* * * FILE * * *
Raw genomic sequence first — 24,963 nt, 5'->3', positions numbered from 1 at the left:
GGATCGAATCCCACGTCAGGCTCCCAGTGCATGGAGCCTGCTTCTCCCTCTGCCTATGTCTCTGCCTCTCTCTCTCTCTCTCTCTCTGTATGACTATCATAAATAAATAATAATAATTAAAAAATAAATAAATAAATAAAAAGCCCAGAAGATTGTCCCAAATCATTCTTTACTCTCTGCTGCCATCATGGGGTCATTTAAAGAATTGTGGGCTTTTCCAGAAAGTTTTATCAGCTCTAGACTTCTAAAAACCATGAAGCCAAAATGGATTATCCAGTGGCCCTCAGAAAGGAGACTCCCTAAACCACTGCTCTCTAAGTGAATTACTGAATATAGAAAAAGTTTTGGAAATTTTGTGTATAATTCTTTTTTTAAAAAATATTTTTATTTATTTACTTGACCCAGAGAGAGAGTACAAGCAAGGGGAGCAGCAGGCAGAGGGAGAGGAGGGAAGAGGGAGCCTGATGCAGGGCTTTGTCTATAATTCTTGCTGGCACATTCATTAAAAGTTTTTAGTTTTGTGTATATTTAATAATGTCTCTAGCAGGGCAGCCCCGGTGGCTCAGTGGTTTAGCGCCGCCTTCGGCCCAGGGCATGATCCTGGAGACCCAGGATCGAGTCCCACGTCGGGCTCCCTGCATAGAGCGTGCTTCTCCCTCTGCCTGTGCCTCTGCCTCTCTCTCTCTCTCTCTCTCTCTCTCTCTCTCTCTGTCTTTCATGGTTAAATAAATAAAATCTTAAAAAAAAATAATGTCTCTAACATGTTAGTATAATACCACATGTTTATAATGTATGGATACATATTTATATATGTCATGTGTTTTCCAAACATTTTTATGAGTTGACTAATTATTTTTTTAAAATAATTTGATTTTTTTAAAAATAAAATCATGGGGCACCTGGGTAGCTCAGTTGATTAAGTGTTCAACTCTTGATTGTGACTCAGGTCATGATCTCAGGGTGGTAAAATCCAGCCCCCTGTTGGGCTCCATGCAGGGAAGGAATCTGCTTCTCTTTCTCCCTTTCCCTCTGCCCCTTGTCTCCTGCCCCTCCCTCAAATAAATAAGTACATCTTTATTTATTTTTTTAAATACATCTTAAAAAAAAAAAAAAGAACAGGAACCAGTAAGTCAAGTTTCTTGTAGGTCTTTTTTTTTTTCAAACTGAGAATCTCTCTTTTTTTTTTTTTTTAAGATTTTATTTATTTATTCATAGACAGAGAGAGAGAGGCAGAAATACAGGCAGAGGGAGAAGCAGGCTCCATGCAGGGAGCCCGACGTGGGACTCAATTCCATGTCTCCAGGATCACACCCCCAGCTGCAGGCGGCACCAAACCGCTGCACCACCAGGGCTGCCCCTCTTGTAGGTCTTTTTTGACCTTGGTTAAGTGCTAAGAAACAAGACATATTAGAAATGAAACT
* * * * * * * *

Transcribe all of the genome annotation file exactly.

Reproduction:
Raw genomic sequence first — 24,963 nt, 5'->3', positions numbered from 1 at the left:
GGATCGAATCCCACGTCAGGCTCCCAGTGCATGGAGCCTGCTTCTCCCTCTGCCTATGTCTCTGCCTCTCTCTCTCTCTCTCTCTCTGTATGACTATCATAAATAAATAATAATAATTAAAAAATAAATAAATAAATAAAAAGCCCAGAAGATTGTCCCAAATCATTCTTTACTCTCTGCTGCCATCATGGGGTCATTTAAAGAATTGTGGGCTTTTCCAGAAAGTTTTATCAGCTCTAGACTTCTAAAAACCATGAAGCCAAAATGGATTATCCAGTGGCCCTCAGAAAGGAGACTCCCTAAACCACTGCTCTCTAAGTGAATTACTGAATATAGAAAAAGTTTTGGAAATTTTGTGTATAATTCTTTTTTTAAAAAATATTTTTATTTATTTACTTGACCCAGAGAGAGAGTACAAGCAAGGGGAGCAGCAGGCAGAGGGAGAGGAGGGAAGAGGGAGCCTGATGCAGGGCTTTGTCTATAATTCTTGCTGGCACATTCATTAAAAGTTTTTAGTTTTGTGTATATTTAATAATGTCTCTAGCAGGGCAGCCCCGGTGGCTCAGTGGTTTAGCGCCGCCTTCGGCCCAGGGCATGATCCTGGAGACCCAGGATCGAGTCCCACGTCGGGCTCCCTGCATAGAGCGTGCTTCTCCCTCTGCCTGTGCCTCTGCCTCTCTCTCTCTCTCTCTCTCTCTCTCTCTCTCTCTGTCTTTCATGGTTAAATAAATAAAATCTTAAAAAAAAATAATGTCTCTAACATGTTAGTATAATACCACATGTTTATAATGTATGGATACATATTTATATATGTCATGTGTTTTCCAAACATTTTTATGAGTTGACTAATTATTTTTTTAAAATAATTTGATTTTTTTAAAAATAAAATCATGGGGCACCTGGGTAGCTCAGTTGATTAAGTGTTCAACTCTTGATTGTGACTCAGGTCATGATCTCAGGGTGGTAAAATCCAGCCCCCTGTTGGGCTCCATGCAGGGAAGGAATCTGCTTCTCTTTCTCCCTTTCCCTCTGCCCCTTGTCTCCTGCCCCTCCCTCAAATAAATAAGTACATCTTTATTTATTTTTTTAAATACATCTTAAAAAAAAAAAAAAGAACAGGAACCAGTAAGTCAAGTTTCTTGTAGGTCTTTTTTTTTTTCAAACTGAGAATCTCTCTTTTTTTTTTTTTTTAAGATTTTATTTATTTATTCATAGACAGAGAGAGAGAGGCAGAAATACAGGCAGAGGGAGAAGCAGGCTCCATGCAGGGAGCCCGACGTGGGACTCAATTCCATGTCTCCAGGATCACACCCCCAGCTGCAGGCGGCACCAAACCGCTGCACCACCAGGGCTGCCCCTCTTGTAGGTCTTTTTTGACCTTGGTTAAGTGCTAAGAAACAAGACATATTAGAAATGAAACT